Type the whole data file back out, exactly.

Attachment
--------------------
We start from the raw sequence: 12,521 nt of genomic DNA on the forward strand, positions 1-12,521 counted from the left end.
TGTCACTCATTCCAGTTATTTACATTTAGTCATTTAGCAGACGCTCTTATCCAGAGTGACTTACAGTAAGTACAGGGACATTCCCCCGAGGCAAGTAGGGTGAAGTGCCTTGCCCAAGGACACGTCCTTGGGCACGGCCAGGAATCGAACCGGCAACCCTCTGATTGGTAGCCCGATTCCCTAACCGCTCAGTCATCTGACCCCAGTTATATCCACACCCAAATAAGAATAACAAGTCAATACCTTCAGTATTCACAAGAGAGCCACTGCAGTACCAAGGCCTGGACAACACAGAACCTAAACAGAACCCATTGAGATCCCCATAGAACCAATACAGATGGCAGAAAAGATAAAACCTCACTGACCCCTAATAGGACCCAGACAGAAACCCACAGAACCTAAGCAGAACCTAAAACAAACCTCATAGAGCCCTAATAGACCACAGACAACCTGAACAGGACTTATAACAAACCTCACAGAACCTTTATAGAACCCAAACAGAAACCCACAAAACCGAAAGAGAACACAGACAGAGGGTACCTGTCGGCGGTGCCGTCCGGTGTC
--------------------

We start from the raw sequence: 12,521 nt of genomic DNA on the forward strand, positions 1-12,521 counted from the left end.
TGTCACTCATTCCAGTTATTTACATTTAGTCATTTAGCAGACGCTCTTATCCAGAGTGACTTACAGTAAGTACAGGGACATTCCCCCGAGGCAAGTAGGGTGAAGTGCCTTGCCCAAGGACACGTCCTTGGGCACGGCCAGGAATCGAACCGGCAACCCTCTGATTGGTAGCCCGATTCCCTAACCGCTCAGTCATCTGACCCCAGTTATATCCACACCCAAATAAGAATAACAAGTCAATACCTTCAGTATTCACAAGAGAGCCACTGCAGTACCAAGGCCTGGACAACACAGAACCTAAACAGAACCCATTGAGATCCCCATAGAACCAATACAGATGGCAGAAAAGATAAAACCTCACTGACCCCTAATAGGACCCAGACAGAAACCCACAGAACCTAAGCAGAACCTAAAACAAACCTCATAGAGCCCTAATAGACCACAGACAACCTGAACAGGACTTATAACAAACCTCACAGAACCTTTATAGAACCCAAACAGAAACCCACAAAACCGAAAGAGAACACAGACAGAGGGTACCTGTCGGCGGTGCCGTCCGGTGTC